Such is the power of visual memory techniques.

But the main reason for mentioning these ads, is that they also use another very powerful memory tool - one that you too can apply to help you remember almost anything you like.


The use of one thing to help communicate another. Or when it comes to memory, the use of one image to remind you of something else.

Apple's ads very effectively employ symbolism…

…secret service agent = security issues

…hospital trolley = operating problems

…webcam and duct tape = external peripherals
(in contrast to Mac's inbuilt gizmos).

Visual images which reinforce - and at the same time help to communicate - the key message of each advert.

So now for the fun bit.

A few quick examples of how can you use strong visual images - plus symbolism - in your day to day life to help you remember stuff.

Remembering to tell people stuff…

You've got a new colleague at work and someone mentions that it's their birthday. You'd like to remember to ask them about their birthday next time you see them.

Take just a second and imagine the person wearing a party hat and blowing one of those streamer thingies.

Or ripping open a huge birthday present.

Or balancing a birthday cake on their head.

Or someone running up and shouting happy birthday, shoving the cake in their face and running off.

Or lit candles coming out of the top of their head.

Or… ok I think you get the idea. You can probably come up with lots of things that will remind you, but you only need one.

Remembering to do stuff…

When you get to work you must, must, must remember to call H.R. and let them know your new bank account details first thing, otherwise you won't get paid next week.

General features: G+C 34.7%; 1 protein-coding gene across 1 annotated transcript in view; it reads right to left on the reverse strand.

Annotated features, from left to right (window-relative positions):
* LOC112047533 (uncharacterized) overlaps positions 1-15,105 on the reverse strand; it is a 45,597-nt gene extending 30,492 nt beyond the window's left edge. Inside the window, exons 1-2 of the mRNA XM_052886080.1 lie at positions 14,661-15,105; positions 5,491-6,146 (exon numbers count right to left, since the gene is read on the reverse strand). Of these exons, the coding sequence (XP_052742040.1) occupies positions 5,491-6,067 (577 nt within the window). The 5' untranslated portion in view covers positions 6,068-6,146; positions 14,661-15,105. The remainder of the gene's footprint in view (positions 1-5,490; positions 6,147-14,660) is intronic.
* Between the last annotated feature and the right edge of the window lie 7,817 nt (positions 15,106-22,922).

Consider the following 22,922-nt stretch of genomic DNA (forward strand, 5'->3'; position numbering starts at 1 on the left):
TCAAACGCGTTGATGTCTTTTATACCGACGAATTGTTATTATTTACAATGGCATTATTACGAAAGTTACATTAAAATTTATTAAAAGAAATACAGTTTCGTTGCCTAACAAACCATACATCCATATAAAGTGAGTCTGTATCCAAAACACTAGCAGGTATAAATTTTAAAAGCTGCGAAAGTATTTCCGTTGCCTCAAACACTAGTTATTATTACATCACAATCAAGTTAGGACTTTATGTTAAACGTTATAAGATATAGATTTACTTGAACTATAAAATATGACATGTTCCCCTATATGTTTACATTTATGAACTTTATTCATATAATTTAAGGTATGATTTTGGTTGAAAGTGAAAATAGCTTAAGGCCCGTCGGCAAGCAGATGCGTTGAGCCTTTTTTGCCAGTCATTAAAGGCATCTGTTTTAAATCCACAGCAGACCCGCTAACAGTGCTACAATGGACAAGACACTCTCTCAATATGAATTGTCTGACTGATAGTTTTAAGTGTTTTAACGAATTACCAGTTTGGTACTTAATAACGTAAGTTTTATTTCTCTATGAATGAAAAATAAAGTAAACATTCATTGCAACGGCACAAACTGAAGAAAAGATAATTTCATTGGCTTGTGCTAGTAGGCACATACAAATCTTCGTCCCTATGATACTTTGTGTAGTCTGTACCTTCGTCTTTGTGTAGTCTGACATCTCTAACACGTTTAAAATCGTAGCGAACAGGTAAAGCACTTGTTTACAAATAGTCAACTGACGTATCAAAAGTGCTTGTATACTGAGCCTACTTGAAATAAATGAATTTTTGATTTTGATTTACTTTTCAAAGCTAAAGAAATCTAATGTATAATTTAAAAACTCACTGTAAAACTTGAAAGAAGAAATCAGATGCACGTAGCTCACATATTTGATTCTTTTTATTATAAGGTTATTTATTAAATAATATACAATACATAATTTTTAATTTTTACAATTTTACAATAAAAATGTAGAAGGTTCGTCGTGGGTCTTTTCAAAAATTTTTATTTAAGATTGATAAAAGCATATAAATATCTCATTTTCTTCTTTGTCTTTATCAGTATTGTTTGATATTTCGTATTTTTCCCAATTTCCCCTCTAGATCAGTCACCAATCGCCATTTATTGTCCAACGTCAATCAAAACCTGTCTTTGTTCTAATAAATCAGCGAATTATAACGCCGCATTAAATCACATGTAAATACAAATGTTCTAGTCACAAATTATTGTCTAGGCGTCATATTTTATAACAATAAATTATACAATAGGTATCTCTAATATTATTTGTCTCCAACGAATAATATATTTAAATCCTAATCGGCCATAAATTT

Just imagine a big brown bag of cash sitting on your desk at work.

Or if you're really well paid, perhaps a few gold bars.

Or your family holding empty plates and looking really hungry.

Or that attractive young guy or girl from the bank sitting in your chair.

Or someone from the H.R. department waving their finger (or a big stick, depending upon where you work) and shouting at you because you forgot.

Or… whatever springs to mind.

Remembering names…

You meet someone called Donna at a party. You'd like to remember her name. Perhaps Donna makes you think of donner… kebabs.

Now Donna is a classy lady and usually only ever eats caviar and drinks champers. But try instead to imagine her greedily tucking into a big juicy kebab… as the garlic sauce dribbles down her fancy frock.

Or just picture her working in your local kebab shop.

Or… anything you like, as long as it makes sense to you.

You just think of something - anything - which reminds you of the thing you want to remember.

It's that easy.

And because your brain naturally thinks in pictures all the time, you'll soon find that remembering stuff becomes quick, easy and dare I say it, almost as much fun as dressing up as a gorilla.

Which reminds me, I must buy a new mobile phone.

The Final Word: Start deliberately creating mental images which remind you of the things you need to remember. Use your imagination, a dash of symbolism and even the odd monkey.

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*Estimated reading times are based on - average reader 250 words per minute, speed reader 750 words per minute.